Gayle Tustin’s Wilmington studio excites wonder. Paintings and renderings plaster the walls; clay sculptures tower over tables. Works-in-progress and found objects are purposefully organized, bin after bin, on every shelf and under every table.
A Wilmington resident since 1988, Tustin was the first student to graduate with honors in studio art from UNCW, following previous studies at academic institutions, including Pennsylvania State University and Alfred University in New York. Captivated by the beauty of the North Carolina coast—which is reflected in much of her work—Tustin has made a home for herself in Wilmington and a name for herself internationally.
Working in several mediums—oil and acrylic paint, clay, mixed media and ink—Tustin often incorporates objects, such as lace, scraps of sheet music and antique maps, collected in flea markets from around the world. Her works come on a variety of platforms: canvas, paper and cardboard.
“I began collecting objects of interest when I moved to Wilmington,” she tells. “I was enthralled by organic beach finds, especially broken shells. I was not interested in finding the perfect shell. I’m more interested in the texture and history and the colors. I love the lines and balance, richness, harmony and rhythm of each piece.”
It’s no surprise that clay was her first passion. Tustin’s in-studio kiln reaches temperatures of more than 2,000 degrees as it fires sculptures and tiles of red earthenware, adorned with abstract forms and figures in relief. Her process—using terra sigillata (earth seal) and oxide patinas—gives the work a coarse, multi-dimensional appeal—what Tustin describes as “instant ancient.”
“When I started to work with terra sigillata, I recognized it could resemble the texture and colors of tumbled shells,” she explains. “The yellow ochres, titanium whites and iron chromates found in nature heavily influence the palette of so much of my work. I was motivated to find and document every oxide available, and the reaction it would have with every patina I could formulate. I developed an extensive test tile library.”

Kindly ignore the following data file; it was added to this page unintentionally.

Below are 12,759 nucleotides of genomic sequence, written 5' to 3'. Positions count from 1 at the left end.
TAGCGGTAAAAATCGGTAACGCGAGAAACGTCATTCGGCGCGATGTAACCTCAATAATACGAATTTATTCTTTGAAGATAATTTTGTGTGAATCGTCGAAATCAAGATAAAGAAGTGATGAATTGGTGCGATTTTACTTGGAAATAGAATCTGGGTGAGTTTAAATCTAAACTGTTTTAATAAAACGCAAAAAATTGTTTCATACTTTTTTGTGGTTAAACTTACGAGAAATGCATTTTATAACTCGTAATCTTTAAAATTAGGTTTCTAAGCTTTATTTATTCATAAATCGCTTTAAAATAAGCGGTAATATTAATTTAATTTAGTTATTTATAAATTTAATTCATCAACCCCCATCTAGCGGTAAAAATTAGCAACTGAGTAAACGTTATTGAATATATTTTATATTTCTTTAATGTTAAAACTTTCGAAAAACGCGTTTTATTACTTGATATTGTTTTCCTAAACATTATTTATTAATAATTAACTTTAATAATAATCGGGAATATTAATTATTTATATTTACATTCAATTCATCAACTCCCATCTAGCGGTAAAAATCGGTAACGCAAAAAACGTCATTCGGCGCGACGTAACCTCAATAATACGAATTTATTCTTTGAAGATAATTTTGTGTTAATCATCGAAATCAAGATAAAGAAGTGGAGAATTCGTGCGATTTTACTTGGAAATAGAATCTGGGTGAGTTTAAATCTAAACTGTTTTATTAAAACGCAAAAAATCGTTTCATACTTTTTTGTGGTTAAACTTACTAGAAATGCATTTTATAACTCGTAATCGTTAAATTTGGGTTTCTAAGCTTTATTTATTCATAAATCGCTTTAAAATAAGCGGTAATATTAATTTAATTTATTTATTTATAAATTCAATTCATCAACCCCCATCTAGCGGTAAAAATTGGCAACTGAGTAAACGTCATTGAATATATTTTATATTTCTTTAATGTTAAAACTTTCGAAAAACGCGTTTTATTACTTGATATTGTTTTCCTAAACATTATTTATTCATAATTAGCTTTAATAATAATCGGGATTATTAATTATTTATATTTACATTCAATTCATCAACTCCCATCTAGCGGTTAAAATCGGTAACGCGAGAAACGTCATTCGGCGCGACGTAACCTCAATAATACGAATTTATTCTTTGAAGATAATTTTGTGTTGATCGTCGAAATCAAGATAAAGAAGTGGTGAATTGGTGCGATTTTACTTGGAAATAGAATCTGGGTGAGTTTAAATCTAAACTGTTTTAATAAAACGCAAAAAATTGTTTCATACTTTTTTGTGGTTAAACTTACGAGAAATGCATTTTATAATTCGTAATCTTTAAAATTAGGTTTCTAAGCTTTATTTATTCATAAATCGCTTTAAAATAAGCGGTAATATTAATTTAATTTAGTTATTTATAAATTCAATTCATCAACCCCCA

Tustin’s labors of love reach far beyond the canvas. For 17 years now, she also co-founded and has co-directed No Boundaries International Art Colony, a nonprofit organization that invites local and international artists to spend two weeks on Bald Head Island every year to create.
“No Boundaries opened so many doors for international travel and connections, allowing me to experience different parts of the world,” she muses.“There is something conjuring about being with like-minds from across the globe for two weeks in an isolated environment.”
Tustin has traveled extensively: She sailed international waters off the coast of Turkey, climbed the Andes in Peru, and worked with children in the hopeful plains of Pine Ridge Indian Reservation in Wounded Knee, South Dakota. She has participated in artist colonies in the sweeping landscapes of Macedonia, Spain, Germany, Brazil, and South Africa.